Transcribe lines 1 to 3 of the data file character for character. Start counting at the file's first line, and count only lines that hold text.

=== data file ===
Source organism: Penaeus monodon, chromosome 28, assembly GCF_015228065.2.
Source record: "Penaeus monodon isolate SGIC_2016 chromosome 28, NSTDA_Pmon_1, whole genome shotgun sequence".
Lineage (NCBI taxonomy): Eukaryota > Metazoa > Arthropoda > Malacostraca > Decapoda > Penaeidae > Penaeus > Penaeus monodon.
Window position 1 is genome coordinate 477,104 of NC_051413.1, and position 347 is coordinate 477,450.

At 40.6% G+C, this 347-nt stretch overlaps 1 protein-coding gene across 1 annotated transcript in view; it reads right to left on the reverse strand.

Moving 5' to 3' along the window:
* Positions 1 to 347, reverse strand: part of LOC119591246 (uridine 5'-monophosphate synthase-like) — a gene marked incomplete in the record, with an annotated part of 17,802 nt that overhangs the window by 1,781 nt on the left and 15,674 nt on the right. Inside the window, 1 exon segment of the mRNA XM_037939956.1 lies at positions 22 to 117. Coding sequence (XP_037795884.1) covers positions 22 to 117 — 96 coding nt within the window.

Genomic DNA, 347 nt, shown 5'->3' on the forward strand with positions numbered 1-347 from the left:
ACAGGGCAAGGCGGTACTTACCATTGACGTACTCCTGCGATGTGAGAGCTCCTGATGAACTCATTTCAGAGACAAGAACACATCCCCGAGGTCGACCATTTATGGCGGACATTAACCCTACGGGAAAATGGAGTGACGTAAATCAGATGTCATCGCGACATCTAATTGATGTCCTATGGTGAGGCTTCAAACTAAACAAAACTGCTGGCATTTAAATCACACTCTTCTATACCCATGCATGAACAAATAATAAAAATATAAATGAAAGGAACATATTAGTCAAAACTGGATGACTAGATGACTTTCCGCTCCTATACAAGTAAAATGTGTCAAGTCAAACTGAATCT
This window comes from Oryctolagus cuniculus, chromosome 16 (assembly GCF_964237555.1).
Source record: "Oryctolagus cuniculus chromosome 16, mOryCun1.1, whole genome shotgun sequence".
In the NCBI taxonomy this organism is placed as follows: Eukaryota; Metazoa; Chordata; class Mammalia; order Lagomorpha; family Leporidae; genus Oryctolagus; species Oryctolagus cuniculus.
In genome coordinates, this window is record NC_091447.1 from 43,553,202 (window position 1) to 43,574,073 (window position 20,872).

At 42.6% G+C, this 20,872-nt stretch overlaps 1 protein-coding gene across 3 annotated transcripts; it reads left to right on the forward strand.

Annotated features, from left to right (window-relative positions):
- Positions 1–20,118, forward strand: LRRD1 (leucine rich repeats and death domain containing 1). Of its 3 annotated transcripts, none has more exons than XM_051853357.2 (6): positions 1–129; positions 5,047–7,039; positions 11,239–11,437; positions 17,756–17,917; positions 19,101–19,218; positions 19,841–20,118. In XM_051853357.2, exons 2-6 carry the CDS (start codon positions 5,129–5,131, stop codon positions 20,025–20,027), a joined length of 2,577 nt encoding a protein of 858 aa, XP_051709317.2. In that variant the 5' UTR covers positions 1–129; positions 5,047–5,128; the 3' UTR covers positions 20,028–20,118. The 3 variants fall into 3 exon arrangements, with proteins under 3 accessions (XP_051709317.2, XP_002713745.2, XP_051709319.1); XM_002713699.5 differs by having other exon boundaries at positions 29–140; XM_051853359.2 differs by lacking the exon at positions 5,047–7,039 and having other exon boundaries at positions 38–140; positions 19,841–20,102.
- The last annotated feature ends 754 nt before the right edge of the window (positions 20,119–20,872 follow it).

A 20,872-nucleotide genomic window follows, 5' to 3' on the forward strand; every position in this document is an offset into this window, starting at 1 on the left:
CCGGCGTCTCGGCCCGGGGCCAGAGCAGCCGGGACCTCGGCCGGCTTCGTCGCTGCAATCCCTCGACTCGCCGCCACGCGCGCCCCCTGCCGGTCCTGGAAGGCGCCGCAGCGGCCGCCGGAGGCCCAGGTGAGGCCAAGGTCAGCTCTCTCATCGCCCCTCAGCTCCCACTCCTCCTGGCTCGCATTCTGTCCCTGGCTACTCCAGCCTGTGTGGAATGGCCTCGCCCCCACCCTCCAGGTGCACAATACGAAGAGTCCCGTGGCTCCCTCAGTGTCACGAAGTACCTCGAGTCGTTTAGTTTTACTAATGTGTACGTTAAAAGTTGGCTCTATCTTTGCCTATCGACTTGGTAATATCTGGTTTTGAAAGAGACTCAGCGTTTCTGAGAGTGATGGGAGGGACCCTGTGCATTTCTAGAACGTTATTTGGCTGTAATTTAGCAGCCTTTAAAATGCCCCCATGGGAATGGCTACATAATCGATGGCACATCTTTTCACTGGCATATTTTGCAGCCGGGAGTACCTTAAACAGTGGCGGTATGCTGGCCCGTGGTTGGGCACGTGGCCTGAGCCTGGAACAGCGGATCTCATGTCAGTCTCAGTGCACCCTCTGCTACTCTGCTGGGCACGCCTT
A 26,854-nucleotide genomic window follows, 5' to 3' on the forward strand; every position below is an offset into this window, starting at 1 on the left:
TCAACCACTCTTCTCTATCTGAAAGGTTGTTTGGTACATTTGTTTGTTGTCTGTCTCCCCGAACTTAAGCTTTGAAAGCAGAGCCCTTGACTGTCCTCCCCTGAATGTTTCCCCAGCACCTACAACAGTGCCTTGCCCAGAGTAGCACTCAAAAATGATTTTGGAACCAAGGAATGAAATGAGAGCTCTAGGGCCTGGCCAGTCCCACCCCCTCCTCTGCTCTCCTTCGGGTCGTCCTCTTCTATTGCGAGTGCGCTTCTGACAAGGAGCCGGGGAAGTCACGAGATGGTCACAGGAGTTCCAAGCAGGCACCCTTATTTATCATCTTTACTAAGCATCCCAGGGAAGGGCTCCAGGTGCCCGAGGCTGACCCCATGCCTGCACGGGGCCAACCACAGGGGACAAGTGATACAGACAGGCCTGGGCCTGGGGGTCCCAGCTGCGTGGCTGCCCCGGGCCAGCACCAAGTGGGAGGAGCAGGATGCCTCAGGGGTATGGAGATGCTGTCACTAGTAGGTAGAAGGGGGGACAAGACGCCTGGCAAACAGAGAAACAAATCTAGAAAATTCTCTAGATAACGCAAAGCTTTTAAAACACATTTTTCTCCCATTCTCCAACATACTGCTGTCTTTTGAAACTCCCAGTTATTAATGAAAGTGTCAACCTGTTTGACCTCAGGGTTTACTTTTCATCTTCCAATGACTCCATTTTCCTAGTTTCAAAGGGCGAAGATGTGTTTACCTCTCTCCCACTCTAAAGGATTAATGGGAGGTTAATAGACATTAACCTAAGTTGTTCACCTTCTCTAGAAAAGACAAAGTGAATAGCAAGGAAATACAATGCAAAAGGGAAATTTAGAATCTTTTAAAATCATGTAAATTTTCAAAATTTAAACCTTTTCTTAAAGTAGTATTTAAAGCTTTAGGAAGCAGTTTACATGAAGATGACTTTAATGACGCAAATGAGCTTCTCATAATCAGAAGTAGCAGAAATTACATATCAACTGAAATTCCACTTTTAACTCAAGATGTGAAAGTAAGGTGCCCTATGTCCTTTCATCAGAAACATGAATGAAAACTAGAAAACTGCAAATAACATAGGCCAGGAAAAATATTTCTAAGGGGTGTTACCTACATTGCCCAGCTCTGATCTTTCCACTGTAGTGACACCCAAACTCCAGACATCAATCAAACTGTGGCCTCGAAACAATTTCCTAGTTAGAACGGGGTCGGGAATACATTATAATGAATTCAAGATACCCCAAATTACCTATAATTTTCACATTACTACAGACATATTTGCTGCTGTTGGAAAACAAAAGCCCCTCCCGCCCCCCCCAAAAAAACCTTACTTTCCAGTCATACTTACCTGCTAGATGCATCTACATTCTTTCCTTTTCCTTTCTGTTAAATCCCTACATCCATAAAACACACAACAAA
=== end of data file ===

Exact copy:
Source organism: Penaeus monodon, chromosome 28, assembly GCF_015228065.2.
Source record: "Penaeus monodon isolate SGIC_2016 chromosome 28, NSTDA_Pmon_1, whole genome shotgun sequence".
Lineage (NCBI taxonomy): Eukaryota > Metazoa > Arthropoda > Malacostraca > Decapoda > Penaeidae > Penaeus > Penaeus monodon.